I once believed that any dog could flourish in a home as long as there was clear direction, consistency and a balanced relationship between owner and dog. I believed that no matter the breed, it could be done by anyone. Over the past few months I have quickly realized that this can be quite a fantasy. I have shared my life and home with different breeds of shelter dogs, most mutts of unknown origins and they all lived well-balanced lives. Once I started my career in dog training and behavior, learning the facets that contribute to how dogs learn and develop, it became clear to me that dogs, much like humans, are pretty similar from one breed to the next. Several years later when I dipped into the world of dog rescue and became a dog foster mom I started feeling empathy for all these “unwanted” dogs. I would say, “If they just had an owner that taught them right from wrong from the very beginning.” “If they just had an owner who understood dogs they wouldn’t be here.” I truly believed that no matter the dog’s breed they could survive in any pet home as long as the simple rules of consistency were followed.
Today, my views have changed.
I am now the proud owner of a true “working dog” who drains me of my mental and physical energy on a daily basis. I am not stating this as a complaint but as a fact. I knew when I decided to purchase Caleb that I was purchasing a type of dogthat required daily mental stimulation, exercise and challenging activities to keep him out of trouble. I thought I could handle it with no problem being my background as a dog trainer, knowing the ins and outs of keeping dogs mentally and emotionally healthy. Well I am here to say that owning a working dog is not as easy as it looks and I now understand why so many dogs end up at the shelter, left in back yards, or worse, euthanized. Owning a working dog is a serious commitment that must be looked at with a completely open mind, and heart.
These dogs excel at so many activities because they are truly incredibly intelligent creatures. Their lineage comes from years and years of cross-breeding individual dogs who each have the desire and drive to work to their maximum capability and then even further when asked. Take the border collies who have been bred to herd sheep. If you purchased a puppy from a breeder who has been breeding Border Collies to work a ranch 24 hours a day, 7 days a week, and you take that puppy home to your apartment in the city, work 8 hours a day and just take him for walks, you will soon have a monster on your hands because you are not allowing the dog to do what he is bred to do. You are essentially keeping a tiger caged.
And the movies and television shows we watch with the perfectly scripted characters of Lassie, Benji and Rin Tin Tin (to name a few) don’t help the general public understand the intensity some of these dogs require with daily training. And I’m sure my love and respect for the German Shepherd Dog stemmed from watching them star in movies like K-9, Rin Tin Tin and others. But we have to remember these dogs are trained to perform these acts and more than likely have a trainer behind the scenes that spends countless hours and minutes every day training them.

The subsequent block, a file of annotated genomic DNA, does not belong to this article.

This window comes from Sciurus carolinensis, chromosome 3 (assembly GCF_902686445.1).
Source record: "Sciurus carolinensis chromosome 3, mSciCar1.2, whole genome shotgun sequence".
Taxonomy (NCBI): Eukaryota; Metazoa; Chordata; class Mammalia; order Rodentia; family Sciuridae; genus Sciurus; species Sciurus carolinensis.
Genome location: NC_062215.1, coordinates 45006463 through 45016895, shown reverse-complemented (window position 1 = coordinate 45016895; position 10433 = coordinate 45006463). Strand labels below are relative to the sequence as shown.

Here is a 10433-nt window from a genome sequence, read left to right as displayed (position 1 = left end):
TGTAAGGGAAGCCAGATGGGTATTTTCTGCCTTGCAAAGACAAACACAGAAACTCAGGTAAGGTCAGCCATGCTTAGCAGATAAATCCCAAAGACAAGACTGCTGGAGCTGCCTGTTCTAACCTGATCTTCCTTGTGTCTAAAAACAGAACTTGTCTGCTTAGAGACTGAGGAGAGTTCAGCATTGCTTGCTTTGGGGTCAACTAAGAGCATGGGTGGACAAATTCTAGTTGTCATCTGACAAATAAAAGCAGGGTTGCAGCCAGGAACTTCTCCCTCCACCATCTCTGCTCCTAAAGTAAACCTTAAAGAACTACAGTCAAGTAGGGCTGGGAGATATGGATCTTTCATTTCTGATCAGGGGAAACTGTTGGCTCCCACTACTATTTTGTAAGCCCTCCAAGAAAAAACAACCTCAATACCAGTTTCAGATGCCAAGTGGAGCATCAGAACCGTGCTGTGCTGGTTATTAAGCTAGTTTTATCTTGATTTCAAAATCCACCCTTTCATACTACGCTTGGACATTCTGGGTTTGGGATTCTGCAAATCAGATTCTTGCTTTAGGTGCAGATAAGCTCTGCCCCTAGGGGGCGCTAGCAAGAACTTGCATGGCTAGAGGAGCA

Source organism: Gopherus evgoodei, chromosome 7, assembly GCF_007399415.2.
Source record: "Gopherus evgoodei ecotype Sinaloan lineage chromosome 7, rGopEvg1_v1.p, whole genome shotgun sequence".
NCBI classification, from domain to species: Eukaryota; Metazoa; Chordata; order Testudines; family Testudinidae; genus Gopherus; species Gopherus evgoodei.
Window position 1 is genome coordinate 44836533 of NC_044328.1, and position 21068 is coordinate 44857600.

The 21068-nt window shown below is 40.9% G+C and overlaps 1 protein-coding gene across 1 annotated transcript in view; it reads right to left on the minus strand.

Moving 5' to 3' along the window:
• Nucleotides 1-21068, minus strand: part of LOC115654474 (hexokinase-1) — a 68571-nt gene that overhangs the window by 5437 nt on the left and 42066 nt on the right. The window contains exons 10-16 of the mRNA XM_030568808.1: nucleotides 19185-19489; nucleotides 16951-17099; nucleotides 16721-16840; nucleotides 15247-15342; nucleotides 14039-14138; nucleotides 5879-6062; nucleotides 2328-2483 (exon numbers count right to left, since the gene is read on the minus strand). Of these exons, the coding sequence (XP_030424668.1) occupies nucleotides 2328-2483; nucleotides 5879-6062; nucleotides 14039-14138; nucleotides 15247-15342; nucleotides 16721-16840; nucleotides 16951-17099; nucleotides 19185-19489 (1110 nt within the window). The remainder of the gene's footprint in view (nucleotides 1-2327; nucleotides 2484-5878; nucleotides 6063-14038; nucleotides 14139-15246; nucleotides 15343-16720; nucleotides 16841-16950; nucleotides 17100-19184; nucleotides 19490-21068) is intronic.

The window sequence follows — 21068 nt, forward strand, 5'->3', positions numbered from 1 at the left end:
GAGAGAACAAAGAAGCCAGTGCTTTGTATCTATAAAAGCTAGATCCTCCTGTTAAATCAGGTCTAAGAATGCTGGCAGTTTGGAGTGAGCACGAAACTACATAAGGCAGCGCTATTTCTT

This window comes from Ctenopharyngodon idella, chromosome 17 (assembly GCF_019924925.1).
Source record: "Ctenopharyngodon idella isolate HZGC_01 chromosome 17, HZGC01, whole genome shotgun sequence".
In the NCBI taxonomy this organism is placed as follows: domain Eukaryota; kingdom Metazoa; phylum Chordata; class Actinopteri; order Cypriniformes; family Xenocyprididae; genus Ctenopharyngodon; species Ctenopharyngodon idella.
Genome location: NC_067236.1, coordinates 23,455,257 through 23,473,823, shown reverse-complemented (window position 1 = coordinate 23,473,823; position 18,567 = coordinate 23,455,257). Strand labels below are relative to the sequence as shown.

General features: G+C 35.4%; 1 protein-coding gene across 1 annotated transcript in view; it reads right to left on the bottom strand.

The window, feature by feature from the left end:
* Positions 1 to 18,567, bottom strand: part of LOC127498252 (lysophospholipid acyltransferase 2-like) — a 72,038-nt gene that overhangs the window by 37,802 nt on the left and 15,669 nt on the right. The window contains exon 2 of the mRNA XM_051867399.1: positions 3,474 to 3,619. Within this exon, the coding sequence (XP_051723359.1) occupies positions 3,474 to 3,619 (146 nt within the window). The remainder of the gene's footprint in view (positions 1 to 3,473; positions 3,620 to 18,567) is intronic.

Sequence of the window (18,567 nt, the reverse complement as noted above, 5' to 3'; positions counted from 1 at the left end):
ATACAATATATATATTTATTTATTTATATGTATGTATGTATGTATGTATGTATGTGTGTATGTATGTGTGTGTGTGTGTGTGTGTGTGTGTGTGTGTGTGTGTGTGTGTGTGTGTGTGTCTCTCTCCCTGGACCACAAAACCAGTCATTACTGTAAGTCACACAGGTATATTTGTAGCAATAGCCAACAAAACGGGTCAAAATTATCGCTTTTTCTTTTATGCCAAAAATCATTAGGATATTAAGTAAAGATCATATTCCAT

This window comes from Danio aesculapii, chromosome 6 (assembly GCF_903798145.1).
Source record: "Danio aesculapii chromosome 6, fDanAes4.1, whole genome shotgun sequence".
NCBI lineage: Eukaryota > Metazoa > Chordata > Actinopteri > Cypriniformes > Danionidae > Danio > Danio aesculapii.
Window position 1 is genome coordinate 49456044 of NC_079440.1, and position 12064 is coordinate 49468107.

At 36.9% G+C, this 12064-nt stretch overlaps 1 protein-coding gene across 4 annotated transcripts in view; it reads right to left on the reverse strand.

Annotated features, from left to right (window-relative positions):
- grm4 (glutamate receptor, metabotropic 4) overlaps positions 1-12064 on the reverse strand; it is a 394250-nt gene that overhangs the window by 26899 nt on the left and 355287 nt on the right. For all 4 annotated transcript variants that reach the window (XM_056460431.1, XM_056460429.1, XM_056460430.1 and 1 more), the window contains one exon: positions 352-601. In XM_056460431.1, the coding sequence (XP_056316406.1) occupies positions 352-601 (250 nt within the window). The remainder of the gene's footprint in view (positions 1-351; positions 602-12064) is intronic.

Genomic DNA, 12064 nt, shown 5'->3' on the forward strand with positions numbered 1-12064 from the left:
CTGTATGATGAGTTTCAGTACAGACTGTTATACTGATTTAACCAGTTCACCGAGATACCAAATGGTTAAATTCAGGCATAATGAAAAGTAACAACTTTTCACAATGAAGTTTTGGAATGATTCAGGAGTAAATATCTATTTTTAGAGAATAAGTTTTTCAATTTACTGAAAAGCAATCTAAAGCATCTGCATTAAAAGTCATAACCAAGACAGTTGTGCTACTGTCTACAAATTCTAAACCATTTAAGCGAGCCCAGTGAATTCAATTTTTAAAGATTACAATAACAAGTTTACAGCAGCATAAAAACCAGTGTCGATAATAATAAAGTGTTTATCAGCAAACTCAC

I am now the proud owner of an extremely intelligent German Shepherd from Belgium working lines. This means Caleb is the offspring of specific breedings to produce dogs that will excel at Schutzhund, French Ring, PSA or any other protection work, obedience, search and rescue, agility, etc. With that said, the flip side is that these dogs typically do not flourish in a home with little stimulation. They must have regular opportunities to challenge themselves, learn new behaviors, fail at attempts and recover from those fails ready to try again. Your average “pet dog” does not have this same drive. They are quite content to sit at home until the family returns, have a play session, possibly a nightly walk, then sit down and relax as an entire family. A working dog reaches this point only after working.
A great example of this is something I have learned with Caleb and his desire to
learn new things. If Caleb attempts something new, let’s say climbing a wall, and he falls off ultimately failing in his attempt, Caleb will actually pull me back to the very beginning and try it all over again on his own. He does not accept failure in his life. And when he does accomplish something that he considers to be a task we should all be proud of, like jumping up on to a high surface for the first time, he will bark a couple of times as if he is congratulating himself. I also find Caleb actively seeking out new obstacles, such as ladders or big boulders to climb, just to do it.
It may seem like I am bragging about my amazing dog but I am sharing because these are things one rarely encounter with a “pet” dog. These are occurrences that are typical for a working dog and I feel strongly in sharing that every person must thoroughly consider if they can provide a mentally rewarding home for such a dog. If you’ve read my past blogs, or watched any YouTube videos, you have heard me say over and over how important mental stimulation is to any dog, it is absolutely critical for a working dog.
Please understand this blog is not to scare you away from owning a beautifully smart working dog, it is simply here to warn you to do your due diligence before deciding on what breed and breeder. I love Caleb with all my heart and he amazes me each and every day with his intelligence and bravery. He has learned more in these past 10 months than any of my previous dogs ever learned. I know I will have more fun with him than I ever expected simply because he will challenge me to think of new things to do with him, challenge me to learn new training techniques and games and challenge me to stay active and mentally healthy.